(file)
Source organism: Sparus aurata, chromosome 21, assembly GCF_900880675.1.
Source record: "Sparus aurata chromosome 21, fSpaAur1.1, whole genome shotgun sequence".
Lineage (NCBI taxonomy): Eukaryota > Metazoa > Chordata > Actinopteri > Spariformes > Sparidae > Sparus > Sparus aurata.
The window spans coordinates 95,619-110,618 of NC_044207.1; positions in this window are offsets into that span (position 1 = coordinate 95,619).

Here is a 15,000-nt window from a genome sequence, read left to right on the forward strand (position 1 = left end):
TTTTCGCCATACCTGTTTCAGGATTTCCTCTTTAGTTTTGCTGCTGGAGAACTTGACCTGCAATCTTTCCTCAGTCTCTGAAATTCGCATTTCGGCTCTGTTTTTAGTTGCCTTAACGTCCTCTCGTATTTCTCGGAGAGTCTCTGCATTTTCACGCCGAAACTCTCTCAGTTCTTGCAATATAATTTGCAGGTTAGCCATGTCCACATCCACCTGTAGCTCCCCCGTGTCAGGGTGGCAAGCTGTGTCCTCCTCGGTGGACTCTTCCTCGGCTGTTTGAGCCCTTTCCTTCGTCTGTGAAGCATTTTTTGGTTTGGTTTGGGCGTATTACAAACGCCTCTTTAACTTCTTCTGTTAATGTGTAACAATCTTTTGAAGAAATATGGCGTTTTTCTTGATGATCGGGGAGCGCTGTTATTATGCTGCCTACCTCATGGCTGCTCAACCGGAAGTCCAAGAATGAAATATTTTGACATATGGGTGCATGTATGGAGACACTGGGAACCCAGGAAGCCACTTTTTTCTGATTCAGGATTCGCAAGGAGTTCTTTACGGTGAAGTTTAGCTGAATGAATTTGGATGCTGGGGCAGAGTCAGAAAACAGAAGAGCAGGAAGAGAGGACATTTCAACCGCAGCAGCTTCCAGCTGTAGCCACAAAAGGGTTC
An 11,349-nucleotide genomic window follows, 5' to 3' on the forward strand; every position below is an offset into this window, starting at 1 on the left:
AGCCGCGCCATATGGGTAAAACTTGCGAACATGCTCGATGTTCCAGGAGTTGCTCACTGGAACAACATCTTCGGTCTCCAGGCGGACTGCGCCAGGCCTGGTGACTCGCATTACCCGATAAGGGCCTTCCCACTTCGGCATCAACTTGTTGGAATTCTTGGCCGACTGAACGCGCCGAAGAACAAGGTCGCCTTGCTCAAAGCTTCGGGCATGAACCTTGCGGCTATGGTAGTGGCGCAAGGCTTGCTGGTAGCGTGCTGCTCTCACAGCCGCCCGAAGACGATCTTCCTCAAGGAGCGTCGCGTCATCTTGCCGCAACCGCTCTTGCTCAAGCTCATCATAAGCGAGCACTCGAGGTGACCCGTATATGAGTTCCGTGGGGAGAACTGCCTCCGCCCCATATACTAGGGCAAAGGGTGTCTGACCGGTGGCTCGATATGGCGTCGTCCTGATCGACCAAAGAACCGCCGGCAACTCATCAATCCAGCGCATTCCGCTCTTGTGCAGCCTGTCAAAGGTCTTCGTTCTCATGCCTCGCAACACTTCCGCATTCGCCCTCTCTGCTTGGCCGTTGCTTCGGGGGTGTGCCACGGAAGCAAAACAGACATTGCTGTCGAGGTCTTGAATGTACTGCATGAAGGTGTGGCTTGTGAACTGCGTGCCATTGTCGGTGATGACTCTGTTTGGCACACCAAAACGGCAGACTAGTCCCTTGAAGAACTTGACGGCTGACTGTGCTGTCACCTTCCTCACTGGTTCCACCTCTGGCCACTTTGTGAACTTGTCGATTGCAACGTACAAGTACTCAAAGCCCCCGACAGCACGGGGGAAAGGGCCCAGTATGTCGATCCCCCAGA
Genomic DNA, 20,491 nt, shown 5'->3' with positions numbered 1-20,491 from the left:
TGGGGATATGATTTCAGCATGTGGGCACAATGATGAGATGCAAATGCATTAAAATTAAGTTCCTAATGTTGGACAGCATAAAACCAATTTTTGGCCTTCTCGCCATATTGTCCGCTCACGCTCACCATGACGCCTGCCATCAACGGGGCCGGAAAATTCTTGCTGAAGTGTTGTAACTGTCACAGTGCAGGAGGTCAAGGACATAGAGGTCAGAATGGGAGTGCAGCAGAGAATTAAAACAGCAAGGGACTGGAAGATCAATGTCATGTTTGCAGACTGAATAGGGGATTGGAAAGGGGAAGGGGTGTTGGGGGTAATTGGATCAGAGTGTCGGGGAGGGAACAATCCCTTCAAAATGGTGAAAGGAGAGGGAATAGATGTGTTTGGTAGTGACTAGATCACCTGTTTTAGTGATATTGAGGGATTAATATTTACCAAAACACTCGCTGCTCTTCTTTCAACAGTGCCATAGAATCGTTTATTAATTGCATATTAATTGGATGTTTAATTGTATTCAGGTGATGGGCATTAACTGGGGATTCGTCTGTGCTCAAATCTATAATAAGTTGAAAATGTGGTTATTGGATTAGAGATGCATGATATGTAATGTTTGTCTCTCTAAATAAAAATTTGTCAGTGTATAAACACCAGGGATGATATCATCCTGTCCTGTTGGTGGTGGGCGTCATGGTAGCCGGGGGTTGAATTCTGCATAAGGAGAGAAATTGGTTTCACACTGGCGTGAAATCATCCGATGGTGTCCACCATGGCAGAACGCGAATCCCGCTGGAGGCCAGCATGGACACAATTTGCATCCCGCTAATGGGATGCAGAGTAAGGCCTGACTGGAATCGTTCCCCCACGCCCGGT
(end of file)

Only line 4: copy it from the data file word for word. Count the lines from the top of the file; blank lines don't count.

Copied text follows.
The window spans coordinates 95,619-110,618 of NC_044207.1; positions in this window are offsets into that span (position 1 = coordinate 95,619).